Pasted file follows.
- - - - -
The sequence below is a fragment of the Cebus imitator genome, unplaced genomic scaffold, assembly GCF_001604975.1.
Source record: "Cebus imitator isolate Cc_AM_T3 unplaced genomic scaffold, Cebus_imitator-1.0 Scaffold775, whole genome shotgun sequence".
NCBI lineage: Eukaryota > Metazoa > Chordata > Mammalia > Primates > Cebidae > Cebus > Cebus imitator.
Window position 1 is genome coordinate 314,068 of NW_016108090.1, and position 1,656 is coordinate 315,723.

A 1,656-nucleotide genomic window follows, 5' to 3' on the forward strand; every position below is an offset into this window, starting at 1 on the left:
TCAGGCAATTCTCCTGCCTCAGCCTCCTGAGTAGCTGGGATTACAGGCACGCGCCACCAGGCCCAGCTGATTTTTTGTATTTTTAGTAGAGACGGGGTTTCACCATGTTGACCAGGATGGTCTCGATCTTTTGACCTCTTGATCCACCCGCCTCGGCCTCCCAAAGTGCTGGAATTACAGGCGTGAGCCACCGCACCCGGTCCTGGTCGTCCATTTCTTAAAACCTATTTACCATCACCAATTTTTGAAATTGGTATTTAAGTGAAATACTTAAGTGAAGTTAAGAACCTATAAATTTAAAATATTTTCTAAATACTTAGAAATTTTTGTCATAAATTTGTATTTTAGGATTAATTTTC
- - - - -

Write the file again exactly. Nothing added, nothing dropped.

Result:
The sequence below is a fragment of the Cebus imitator genome, unplaced genomic scaffold, assembly GCF_001604975.1.
Source record: "Cebus imitator isolate Cc_AM_T3 unplaced genomic scaffold, Cebus_imitator-1.0 Scaffold775, whole genome shotgun sequence".
NCBI lineage: Eukaryota > Metazoa > Chordata > Mammalia > Primates > Cebidae > Cebus > Cebus imitator.
Window position 1 is genome coordinate 314,068 of NW_016108090.1, and position 1,656 is coordinate 315,723.

A 1,656-nucleotide genomic window follows, 5' to 3' on the forward strand; every position below is an offset into this window, starting at 1 on the left:
TCAGGCAATTCTCCTGCCTCAGCCTCCTGAGTAGCTGGGATTACAGGCACGCGCCACCAGGCCCAGCTGATTTTTTGTATTTTTAGTAGAGACGGGGTTTCACCATGTTGACCAGGATGGTCTCGATCTTTTGACCTCTTGATCCACCCGCCTCGGCCTCCCAAAGTGCTGGAATTACAGGCGTGAGCCACCGCACCCGGTCCTGGTCGTCCATTTCTTAAAACCTATTTACCATCACCAATTTTTGAAATTGGTATTTAAGTGAAATACTTAAGTGAAGTTAAGAACCTATAAATTTAAAATATTTTCTAAATACTTAGAAATTTTTGTCATAAATTTGTATTTTAGGATTAATTTTC